Wednesday, May 10, 2006

Rambam and Darwin - Quite compatible

In an exchange of comments with Ben Avuyah we touched on an interesting subject that is worth a post. Here is the exchange edited to stay on subject:

Ben Avuyah finished a comment with this : The bottom line is that OJ's want to marvel at god's creation in an overal sense that gives them the requisite awe required to sustain belief in odd dietery laws and dress codes. But when it comes to the details, they feel very strongly that you should not draw any conclusions about the designer at all.

To which I responded focussing on the last sentence: Rambam has an interesting take on that. He claims that we have to look at all genetic problems as positive because mutations are necessary for the survival of the species. (I am translating Aristoteleian concepts into modern ones) see Moreh 3:12.

BA: How could he be so possesed of the idea of the necessity of genetic variation so many years before Darwin ??

DG: Here are the words I refer to:
"The first kind of evil is that which is caused to man by the circumstance that he is subject to genesis and destruction, or that he possesses a body. It is on account of the body that some persons happen to have great deformities or paralysis of some of the organs. This evil may be part of the natural constitution of these persons, or may have developed subsequently in consequence of changes in the elements, e.g., through bad air, or thunderstorms or landslips. We have already shown that, in accordance with the divine wisdom, genesis can only take place through destruction, and without the destruction of the individual members of the species the species themselves would not exist permanently". (the last sentence is a general statement why there is death but I use the same idea for genetic mutations.)

DG:Of course he is talking about Galen and his theories but if you take this argument about evil and translate it into contemporary language the philosophical question is answered exactly the same way. That is what I mean that we have to learn from him how to answer substituting contemporary science for the science of his day.

When Rambam is read literally he does not seem to have any relevance to the sciences of our times. However if we look at the method he used to understand the world as he saw it from a theological point of view he is the greatest teacher and his real genius comes to the fore. Rambam when confronted by the question of how can God be seen as good when an innocent human being is suffering for no fault of his own, did not respond with the usual platitudes we hear today. He did not say that that person suffers now to gain later in afterlife, or that our souls transmigrated from an earlier life and is paying for past misdeeds or some other such nonsense. Having understood that when we say God is good we refer to his having given permanence to existence by setting in place laws of nature that insure its long term survivability, this tragedy has to be looked at from that angle. He knew that death of the individual is necessary for the survival of the species so he assumed that a child born with a deformity or an adult that developed an incurable sickness somehow was tied in with a good for the species. He could then accept that God is good even when bad things happen to innocents.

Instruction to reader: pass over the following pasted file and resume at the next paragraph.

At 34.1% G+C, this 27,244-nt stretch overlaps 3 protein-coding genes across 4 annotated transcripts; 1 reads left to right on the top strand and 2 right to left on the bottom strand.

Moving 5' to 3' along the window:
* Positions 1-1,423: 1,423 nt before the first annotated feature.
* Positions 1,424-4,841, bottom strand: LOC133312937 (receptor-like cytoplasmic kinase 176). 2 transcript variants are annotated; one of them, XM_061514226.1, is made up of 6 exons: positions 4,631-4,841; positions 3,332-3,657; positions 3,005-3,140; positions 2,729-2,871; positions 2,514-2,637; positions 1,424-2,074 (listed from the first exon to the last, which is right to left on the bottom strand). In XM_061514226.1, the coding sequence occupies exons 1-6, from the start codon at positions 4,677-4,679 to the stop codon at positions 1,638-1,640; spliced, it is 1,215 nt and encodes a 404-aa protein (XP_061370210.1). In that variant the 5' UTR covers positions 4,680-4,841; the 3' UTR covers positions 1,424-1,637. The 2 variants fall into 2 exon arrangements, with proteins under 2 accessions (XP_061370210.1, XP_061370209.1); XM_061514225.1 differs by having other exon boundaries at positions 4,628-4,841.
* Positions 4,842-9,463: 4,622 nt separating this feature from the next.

We now understand that genetic mutations which are a major cause of many sicknesses are necessary for the long term survival of humankind. We can use the same insight Rambam used in his time and age to answer the same question with our current understanding of nature.

Rambam addressed here only one facet of Tzaddik vera Lo, the one that deals with natural disasters and tragedies. He addresses separately when bad things are committed by man to each other and man to himself. This is all for other posts.


  1. DG: Very excellent.
    I have never been troubled by the usual sceptic's question of why does an all-powerful G-d allow bad things to happen to people. To me the question is very narccicistic. It implies that we (as individuals) are the most important thing in the universe. That is quite an assumption, especially for a sceptic, and it comes from an infantile notion of G-d that he is some sort of kindly old man. Perhaps the immutible laws of physics are more important than us as individuals (one possibility).